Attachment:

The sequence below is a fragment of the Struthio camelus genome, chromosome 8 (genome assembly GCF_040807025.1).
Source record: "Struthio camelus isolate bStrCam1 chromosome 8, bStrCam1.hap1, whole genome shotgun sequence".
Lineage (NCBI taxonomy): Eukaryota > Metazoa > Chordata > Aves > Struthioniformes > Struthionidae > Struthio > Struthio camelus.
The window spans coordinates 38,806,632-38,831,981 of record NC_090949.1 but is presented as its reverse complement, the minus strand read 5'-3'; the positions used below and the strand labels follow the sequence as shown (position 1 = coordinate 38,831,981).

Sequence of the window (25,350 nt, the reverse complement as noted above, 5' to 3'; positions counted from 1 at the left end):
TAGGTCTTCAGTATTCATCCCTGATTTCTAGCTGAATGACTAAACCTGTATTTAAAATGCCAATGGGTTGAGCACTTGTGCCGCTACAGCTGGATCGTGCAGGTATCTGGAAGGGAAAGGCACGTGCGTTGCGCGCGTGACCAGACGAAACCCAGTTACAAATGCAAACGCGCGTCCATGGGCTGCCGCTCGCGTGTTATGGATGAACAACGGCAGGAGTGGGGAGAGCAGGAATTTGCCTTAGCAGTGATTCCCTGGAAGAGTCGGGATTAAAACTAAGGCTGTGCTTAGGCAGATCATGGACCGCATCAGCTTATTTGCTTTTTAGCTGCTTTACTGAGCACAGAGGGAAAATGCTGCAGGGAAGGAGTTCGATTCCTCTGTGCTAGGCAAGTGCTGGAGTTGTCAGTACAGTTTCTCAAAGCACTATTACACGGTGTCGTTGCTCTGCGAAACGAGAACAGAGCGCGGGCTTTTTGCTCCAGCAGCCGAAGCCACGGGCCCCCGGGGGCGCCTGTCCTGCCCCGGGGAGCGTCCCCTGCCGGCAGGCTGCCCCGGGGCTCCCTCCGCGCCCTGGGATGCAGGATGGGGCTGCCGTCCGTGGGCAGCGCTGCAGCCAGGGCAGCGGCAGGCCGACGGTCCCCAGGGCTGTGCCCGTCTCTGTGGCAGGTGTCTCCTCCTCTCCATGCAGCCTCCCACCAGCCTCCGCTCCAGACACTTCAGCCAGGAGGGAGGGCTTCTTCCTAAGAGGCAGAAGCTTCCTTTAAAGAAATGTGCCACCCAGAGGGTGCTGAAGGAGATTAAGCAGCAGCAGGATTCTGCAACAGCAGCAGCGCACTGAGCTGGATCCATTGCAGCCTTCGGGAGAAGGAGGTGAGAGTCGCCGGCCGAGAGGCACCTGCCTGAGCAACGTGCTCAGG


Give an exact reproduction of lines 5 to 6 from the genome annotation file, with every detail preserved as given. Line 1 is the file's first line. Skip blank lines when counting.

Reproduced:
Sequence of the window (25,350 nt, the reverse complement as noted above, 5' to 3'; positions counted from 1 at the left end):
TAGGTCTTCAGTATTCATCCCTGATTTCTAGCTGAATGACTAAACCTGTATTTAAAATGCCAATGGGTTGAGCACTTGTGCCGCTACAGCTGGATCGTGCAGGTATCTGGAAGGGAAAGGCACGTGCGTTGCGCGCGTGACCAGACGAAACCCAGTTACAAATGCAAACGCGCGTCCATGGGCTGCCGCTCGCGTGTTATGGATGAACAACGGCAGGAGTGGGGAGAGCAGGAATTTGCCTTAGCAGTGATTCCCTGGAAGAGTCGGGATTAAAACTAAGGCTGTGCTTAGGCAGATCATGGACCGCATCAGCTTATTTGCTTTTTAGCTGCTTTACTGAGCACAGAGGGAAAATGCTGCAGGGAAGGAGTTCGATTCCTCTGTGCTAGGCAAGTGCTGGAGTTGTCAGTACAGTTTCTCAAAGCACTATTACACGGTGTCGTTGCTCTGCGAAACGAGAACAGAGCGCGGGCTTTTTGCTCCAGCAGCCGAAGCCACGGGCCCCCGGGGGCGCCTGTCCTGCCCCGGGGAGCGTCCCCTGCCGGCAGGCTGCCCCGGGGCTCCCTCCGCGCCCTGGGATGCAGGATGGGGCTGCCGTCCGTGGGCAGCGCTGCAGCCAGGGCAGCGGCAGGCCGACGGTCCCCAGGGCTGTGCCCGTCTCTGTGGCAGGTGTCTCCTCCTCTCCATGCAGCCTCCCACCAGCCTCCGCTCCAGACACTTCAGCCAGGAGGGAGGGCTTCTTCCTAAGAGGCAGAAGCTTCCTTTAAAGAAATGTGCCACCCAGAGGGTGCTGAAGGAGATTAAGCAGCAGCAGGATTCTGCAACAGCAGCAGCGCACTGAGCTGGATCCATTGCAGCCTTCGGGAGAAGGAGGTGAGAGTCGCCGGCCGAGAGGCACCTGCCTGAGCAACGTGCTCAGG